The U.S. Department of Transportation (DOT) provides inspections on commercial motor vehicles (CMVs) to increase safety on the road. They check that all parts and components of the vehicle will be in good working condition. As a truck driver, do you know the specifics of each inspection level or the most common violations? We will help you to gain a better understanding of what to expect from DOT inspections.
The Differences Between the Six Levels of DOT Inspections
The North American Standard Inspection Program includes six levels of inspections that officials provide on a vehicle or a driver to understand if they follow certain laws and regulations.
- Level I: North American Standard Inspection – This level is the most thorough inspection provided by officers. They will look at the entire vehicle for worn-out or damaged parts. The officer will examine the braking system, tires, lighting, battery, securement of cargo, and more. The inspector also will talk with the driver to check for alcohol and drug consumption, seat belt use and proper documentation. If the officer finds violations, they can place the CMV out of service (OOS).
- Level II: Vehicle Inspection or the Walk-Around Driver – The officer only walks around a truck to look for anything operating incorrectly, but the official doesn’t check components that require them to get underneath the vehicle. Then they check the driver’s paperwork and credentials.
- Level III: Driver-Only Inspection – During a Level III, the officer will inspect only driver credentials. Truck drivers should be prepared to present the following: License. Record of Duty Status (RODS). Electronic logging device (ELD). Driver Vehicle Inspection Report (DVIR). Hours of Service (HOS). Level III can include also traffic violations.
- Level IV: Special Inspections – This level is rare and is usually conducted as a one-time examination of a particular item for research purposes such as the vehicle’s engine or a driver documentation.
- Level V: Vehicle-Only Inspection – This level includes everything that would be in a Level I Standard inspection, but without the driver present. The inspection is occurred at the carrier’s location during a compliance review.
- Level VI: Enhanced NAS Inspection for Radioactive Shipments – This level is one of the most thorough types of inspection for both the driver and vehicle, as it relates to hazardous materials. It consists of: inspection procedures; radiological requirements; enhanced OOS criteria; improvements to a level I inspection.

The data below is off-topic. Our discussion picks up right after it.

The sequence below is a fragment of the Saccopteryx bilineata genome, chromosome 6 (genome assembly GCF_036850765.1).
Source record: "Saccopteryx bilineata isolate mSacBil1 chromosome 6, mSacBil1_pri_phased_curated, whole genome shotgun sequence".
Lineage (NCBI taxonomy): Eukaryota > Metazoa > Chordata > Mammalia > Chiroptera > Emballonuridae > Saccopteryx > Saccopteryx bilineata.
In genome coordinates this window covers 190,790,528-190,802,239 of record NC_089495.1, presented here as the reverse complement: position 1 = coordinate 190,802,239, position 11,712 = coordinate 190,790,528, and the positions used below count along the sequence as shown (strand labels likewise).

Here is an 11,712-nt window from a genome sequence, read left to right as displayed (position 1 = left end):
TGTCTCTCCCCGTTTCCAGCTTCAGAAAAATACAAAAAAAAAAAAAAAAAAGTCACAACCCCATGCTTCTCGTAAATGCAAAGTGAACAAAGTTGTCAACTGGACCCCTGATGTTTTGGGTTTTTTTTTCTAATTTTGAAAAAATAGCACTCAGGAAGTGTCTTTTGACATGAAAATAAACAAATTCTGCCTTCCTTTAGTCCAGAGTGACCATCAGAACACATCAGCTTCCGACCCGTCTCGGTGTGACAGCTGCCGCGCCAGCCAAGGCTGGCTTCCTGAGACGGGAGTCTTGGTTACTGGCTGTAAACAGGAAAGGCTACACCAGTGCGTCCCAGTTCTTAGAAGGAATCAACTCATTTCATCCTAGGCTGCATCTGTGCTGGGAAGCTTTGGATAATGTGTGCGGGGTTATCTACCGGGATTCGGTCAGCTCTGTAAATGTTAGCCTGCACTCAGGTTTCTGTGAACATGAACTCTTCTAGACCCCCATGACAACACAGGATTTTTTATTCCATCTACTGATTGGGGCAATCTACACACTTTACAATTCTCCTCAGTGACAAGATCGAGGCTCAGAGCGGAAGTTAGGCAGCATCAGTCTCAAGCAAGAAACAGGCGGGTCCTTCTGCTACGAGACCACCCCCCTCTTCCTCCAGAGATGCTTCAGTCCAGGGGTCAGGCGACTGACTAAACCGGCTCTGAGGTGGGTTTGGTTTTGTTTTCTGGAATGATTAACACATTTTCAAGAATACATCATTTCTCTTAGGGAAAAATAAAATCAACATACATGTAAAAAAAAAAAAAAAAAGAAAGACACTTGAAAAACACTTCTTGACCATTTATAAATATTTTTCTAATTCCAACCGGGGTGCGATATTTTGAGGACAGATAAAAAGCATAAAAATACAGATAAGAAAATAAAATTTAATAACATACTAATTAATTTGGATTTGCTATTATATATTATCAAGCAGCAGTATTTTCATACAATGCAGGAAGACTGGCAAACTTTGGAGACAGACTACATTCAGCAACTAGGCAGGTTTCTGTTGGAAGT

Level VI: Enhanced NAS Inspection for Radioactive Shipments – This level is one of the most thorough types of inspection for both the driver and vehicle, as it relates to hazardous materials. It consists of: inspection procedures; radiological requirements; enhanced OOS criteria; improvements to a level I inspection.
There are three possible outcomes of truck inspections:
- No violations are found – If no violations are found, the official places a CVSA decal on the vehicle (valid for up to three months). This means that the driver and the truck passed the inspection.
- Violations aren’t serious – The officer found something wrong with the driver or vehicle, but the problem isn’t serious enough to place either OOS. Even though the vehicle can still operate, the violations count against the carrier or the driver. It can affect CSA scores. During 15 days, repairs must be fixed, and the carrier must send a report to the FMCSA showing all repairs were completed in time.
- Vehicle or driver is placed OOS – This means a serious violation that poses a danger to other drivers. All violations must be corrected and documented that an OOS vehicle or driver can operate again.
What Are The Most Common Violations?
Violations cause a truck driver or CMV to be placed out of service. Knowing the most common violations will help drivers better maintain the CMV and keep the necessary documentation on hand.
- Logging violations;
- Invalid or expired license;
- No medical card, or it’s expired;
- Exceeding HOS laws;
- Not wearing a seat belt.
- Inoperable lights.
- Oil, grease, transmission fluid or fuel leaks.
- Tire tread depth below 2/32 of an inch.
- Improperly loaded cargo.
- No current annual inspection on file.
- Discharged or unsecured fire extinguisher.
How To Be Ready for DOT Inspections
DOT inspections typically take less than an hour if the CMV has been properly maintained. You can use the following tips to be ready for DOT inspections:
- Clean your truck (inside and out);
- Provide a regular preventive maintenance to keep your vehicle in good condition;
- Perform inspections of your truck to check for problems – pre-trip, en route and post-trip;
- Secure shipments properly;
- Understand inspection procedures.
Pass Your DOT Inspection With New Sound Truck Driving School!
If you a truck driver, New Sound Truck Driving School will help you to pass Dot inspections.
Contact us at 253-210-0505 to learn more about the DOT inspection and how to handle it.